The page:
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152                      JOUENEYS IN PERSIA           LETTER xxm

cold, are dark brown and seamless, and cost from 10s. to
20s. They have sleeves closed at the end to form a
glove, and with a slit below the elbow through which the
hand can be protruded and used. These coats are cloak-
like, the sleeve is as long as the coat, and they are often
worn merely suspended from the neck.

Hamadan is also famous for copper-work, and makes
and dyes cottons. The tanneries and the dye-works
between them create a stench which is perceptible for
miles. The neighbourhood produces much wine, white
like hock, and red like claret, both being harsh and the
first heady. The Armenians are the chief makers and
sellers of wine. I wish I could add that they are the only
people who get drunk, but this is not the case, for from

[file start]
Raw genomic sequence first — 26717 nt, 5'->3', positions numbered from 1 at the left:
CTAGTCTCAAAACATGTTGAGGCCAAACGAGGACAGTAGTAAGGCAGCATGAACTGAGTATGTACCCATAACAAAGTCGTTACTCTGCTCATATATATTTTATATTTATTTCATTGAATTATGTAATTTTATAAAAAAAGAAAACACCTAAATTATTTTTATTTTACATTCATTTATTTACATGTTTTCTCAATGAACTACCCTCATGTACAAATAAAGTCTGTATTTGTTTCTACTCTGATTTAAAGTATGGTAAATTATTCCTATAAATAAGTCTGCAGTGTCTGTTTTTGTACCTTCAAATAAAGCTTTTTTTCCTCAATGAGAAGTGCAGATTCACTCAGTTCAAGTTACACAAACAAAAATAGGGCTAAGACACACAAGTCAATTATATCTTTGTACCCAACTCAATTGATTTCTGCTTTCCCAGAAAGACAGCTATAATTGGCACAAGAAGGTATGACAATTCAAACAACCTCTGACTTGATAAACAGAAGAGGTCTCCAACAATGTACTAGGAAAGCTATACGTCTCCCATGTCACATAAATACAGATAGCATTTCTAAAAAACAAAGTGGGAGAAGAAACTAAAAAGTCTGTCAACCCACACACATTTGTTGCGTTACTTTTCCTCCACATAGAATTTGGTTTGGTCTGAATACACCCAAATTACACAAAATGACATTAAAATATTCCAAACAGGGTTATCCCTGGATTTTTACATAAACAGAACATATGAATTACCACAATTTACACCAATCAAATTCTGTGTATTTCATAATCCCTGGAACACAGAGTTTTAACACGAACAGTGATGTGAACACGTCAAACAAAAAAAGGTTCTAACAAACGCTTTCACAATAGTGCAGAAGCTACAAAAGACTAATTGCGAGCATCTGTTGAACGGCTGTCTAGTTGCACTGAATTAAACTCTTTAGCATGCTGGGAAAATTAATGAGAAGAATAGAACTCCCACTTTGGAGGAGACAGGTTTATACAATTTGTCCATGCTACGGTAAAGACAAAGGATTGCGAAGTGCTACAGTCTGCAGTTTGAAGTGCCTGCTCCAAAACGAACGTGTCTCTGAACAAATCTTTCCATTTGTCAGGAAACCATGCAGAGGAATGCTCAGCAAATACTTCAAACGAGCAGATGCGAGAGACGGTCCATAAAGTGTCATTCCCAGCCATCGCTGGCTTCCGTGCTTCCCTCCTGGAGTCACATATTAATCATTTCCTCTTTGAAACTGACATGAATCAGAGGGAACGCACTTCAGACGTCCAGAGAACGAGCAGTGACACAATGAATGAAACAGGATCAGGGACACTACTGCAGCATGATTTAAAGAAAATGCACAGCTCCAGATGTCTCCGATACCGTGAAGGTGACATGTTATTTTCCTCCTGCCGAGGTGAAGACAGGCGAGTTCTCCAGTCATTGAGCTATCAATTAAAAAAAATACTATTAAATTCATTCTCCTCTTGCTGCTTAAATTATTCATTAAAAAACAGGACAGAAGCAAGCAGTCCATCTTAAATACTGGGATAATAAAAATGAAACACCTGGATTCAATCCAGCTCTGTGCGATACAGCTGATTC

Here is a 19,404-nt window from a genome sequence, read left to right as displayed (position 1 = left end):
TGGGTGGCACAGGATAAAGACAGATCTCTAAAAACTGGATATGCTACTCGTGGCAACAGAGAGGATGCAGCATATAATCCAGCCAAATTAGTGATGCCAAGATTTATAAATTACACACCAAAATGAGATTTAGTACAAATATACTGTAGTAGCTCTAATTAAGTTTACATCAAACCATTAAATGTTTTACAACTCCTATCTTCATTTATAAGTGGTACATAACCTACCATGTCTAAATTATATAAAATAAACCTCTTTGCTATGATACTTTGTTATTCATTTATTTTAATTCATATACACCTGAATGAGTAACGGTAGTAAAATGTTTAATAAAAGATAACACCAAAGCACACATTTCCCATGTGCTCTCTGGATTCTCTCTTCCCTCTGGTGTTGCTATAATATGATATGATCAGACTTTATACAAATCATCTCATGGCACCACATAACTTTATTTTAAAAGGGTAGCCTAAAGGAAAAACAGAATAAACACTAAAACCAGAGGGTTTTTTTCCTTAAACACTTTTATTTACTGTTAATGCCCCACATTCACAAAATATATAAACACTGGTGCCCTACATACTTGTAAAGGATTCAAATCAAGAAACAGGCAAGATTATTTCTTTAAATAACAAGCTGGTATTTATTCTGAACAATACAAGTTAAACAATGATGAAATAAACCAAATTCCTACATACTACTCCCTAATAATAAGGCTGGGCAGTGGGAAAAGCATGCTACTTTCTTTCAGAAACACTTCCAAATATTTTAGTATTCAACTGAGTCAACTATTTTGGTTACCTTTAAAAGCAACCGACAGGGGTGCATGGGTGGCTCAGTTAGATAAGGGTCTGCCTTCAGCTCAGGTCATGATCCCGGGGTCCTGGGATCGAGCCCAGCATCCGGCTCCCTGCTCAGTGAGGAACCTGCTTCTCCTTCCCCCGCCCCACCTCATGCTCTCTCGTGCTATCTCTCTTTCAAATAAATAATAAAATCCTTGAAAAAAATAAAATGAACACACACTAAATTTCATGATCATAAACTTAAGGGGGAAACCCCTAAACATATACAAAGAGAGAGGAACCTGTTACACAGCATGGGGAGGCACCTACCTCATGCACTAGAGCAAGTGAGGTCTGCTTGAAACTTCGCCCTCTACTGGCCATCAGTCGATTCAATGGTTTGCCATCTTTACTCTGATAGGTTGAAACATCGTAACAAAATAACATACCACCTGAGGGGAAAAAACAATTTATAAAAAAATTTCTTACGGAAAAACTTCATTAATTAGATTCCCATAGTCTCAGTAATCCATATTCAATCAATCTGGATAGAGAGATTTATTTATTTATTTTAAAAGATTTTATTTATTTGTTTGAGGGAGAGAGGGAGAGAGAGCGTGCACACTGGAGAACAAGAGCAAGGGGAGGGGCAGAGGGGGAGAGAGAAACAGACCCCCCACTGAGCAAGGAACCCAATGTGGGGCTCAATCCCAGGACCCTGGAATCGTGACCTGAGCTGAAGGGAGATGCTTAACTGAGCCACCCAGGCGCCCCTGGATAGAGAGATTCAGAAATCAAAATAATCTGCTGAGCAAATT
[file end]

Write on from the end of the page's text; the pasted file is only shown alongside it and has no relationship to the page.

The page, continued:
the Prince Governor downwards,* among the rich Moslems,
intemperance has become common, and even many young
men are " going to wreck with drink," sacrificing the virtue
to which Moslems have been able to point with pride
as differentiating them from so-called Christians. I was
unable to return the Prince Governor's visit and courtesies
in accordance with the etiquette for a European lady
traveller, because of the helpless condition in which he and
a party of convivial friends were found by the messenger
sent by me to ask him to appoint an hour for my visit.
Eaisins, treacle, and ardk are also manufactured. The
rich prefer cognac to arak. It is spirit-drinking rather
than wine-drinking which is sapping the life of the
Moslems of Hamadan.

It is singular that in this Ecbatana, the capital of
Greater Media, there should be so very few remains of an
ancient greatness and splendour. Just outside the town
a low eminence called Musala is pointed out as the site
of the palace of the Median kings, but even this is
doubtful. Coins of an ancient date are both dug up and
fabricated by the Jews. Only two really interesting